myself in the mirror, when I was brushing my teeth in the morning, and
I liked what I saw more than I did the day before. And I'm not even
sure I can articulate exactly why."
But now, he wants the rest of the story.
A spokesperson for the Ministry of Community and Social Services
didn't know how long it will take for application forms requesting
adoption orders and birth registrations to be processed. Adoptees like
Paul expect a backlog: a few months, a year, perhaps even longer.
He is fortunate to have his non-identifying information, and a piece
of paper with his birth name on it, William Thomas MacDonald, which
was given to his adoptive parents by the Catholic Children's Aid in
1963. But even with his mother's first name, she will be difficult to
It is also possible she saw one of the ads the government spent $6.8
million on to warn adoptees and birth mothers they could soon be
identified, and urged them to file a disclosure veto if they wanted to
protect their identity.
The veto option was added last year, after Toronto human rights lawyer
Clayton Ruby managed to have the previous legislation struck down on
the grounds that it did not protect those who wanted to remain
As of May 1, only 2,483 people had applied for the disclosure veto. If
the disclosure veto is not filed before the other party applies for
adoption information, the information will be released.
Joy Cheskes, an elementary teacher from Stratford, Ont., has already
applied for a veto. She was adopted as an infant and raised in a small
southwestern Ontario town by the only family she is interested in
Cheskes was part of the Constitutional challenge that struck down the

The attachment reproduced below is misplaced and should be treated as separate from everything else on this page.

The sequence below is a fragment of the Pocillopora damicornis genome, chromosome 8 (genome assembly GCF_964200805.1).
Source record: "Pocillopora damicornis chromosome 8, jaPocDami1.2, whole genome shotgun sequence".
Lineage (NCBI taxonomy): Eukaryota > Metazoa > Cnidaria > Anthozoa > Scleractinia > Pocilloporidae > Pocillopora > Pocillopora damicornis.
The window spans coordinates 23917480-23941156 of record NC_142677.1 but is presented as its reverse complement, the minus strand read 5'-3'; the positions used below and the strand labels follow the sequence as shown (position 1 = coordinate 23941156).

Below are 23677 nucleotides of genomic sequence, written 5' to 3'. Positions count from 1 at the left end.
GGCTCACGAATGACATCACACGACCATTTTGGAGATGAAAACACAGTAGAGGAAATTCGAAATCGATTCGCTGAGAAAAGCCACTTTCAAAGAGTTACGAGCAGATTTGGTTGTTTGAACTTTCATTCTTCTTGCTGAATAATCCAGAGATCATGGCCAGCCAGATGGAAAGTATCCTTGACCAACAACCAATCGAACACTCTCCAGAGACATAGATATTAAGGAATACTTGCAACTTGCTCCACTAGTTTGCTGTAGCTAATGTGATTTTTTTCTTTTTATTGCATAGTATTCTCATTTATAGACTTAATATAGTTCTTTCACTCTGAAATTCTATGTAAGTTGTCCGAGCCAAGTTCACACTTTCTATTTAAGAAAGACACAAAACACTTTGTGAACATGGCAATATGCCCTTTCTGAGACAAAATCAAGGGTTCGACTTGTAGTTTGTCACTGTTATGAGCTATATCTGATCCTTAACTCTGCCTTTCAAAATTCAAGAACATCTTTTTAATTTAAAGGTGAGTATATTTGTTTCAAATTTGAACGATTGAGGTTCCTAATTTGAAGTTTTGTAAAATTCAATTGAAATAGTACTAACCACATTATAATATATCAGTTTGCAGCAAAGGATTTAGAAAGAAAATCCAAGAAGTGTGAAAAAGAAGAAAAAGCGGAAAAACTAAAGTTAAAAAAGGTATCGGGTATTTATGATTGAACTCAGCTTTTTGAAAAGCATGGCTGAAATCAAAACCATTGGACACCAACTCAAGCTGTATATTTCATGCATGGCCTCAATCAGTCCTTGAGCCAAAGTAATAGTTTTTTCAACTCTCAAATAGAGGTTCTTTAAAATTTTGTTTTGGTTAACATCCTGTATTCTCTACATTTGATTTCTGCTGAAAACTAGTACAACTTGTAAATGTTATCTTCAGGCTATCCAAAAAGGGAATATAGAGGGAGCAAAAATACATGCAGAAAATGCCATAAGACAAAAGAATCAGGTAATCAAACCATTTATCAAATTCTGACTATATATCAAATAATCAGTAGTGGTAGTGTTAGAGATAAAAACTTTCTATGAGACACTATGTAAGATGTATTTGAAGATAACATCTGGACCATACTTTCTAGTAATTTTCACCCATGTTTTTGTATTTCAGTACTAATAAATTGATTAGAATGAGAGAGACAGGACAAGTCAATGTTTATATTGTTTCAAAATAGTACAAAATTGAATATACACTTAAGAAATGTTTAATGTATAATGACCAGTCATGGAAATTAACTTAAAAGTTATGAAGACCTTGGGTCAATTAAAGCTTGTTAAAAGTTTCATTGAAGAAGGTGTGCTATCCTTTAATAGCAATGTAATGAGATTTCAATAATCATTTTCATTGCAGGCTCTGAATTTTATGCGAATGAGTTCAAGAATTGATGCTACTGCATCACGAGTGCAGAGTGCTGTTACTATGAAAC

legislation in 2007 and made way for the disclosure veto.
"I have lived almost 45 years of my life deciding that I want to keep
that part closed," she says. "My life and everything that's happened
to me makes up who I am and I don't welcome that kind of intrusion
unless I decide that that's OK. And at this point in my life, that's
Other adoptees have spent years looking for their birth parents,
wondering whether anyone else on this planet has their crooked pinky
finger or curly red hair or aptitude for complex algebra. Some worry
about inheriting genetic diseases.
"Adoptees often feel like aliens," says Karen Lynn, who gave a son up
for adoption in 1963 and now works with three adoption support and
advocacy groups. "They're not really sure they were born on this
Lynn reunited with her son in 1999.
As adoptees and birth parents fill out their applications, the
disclosure veto will be on many minds. As Monica Byrne, registrar of
the Ottawa Parent Finders group, says: "Everyone's scared that they're
going to be the one that's had their information blocked."
Paul, who says he has great adopted parents, says his mission is not a
search for parents. "I already have parents. It's really more about
learning where I came from."
Donna, a bubbly 70-year-old who refers to her son as "my Paul,"
believes he has a right to know his birth mother.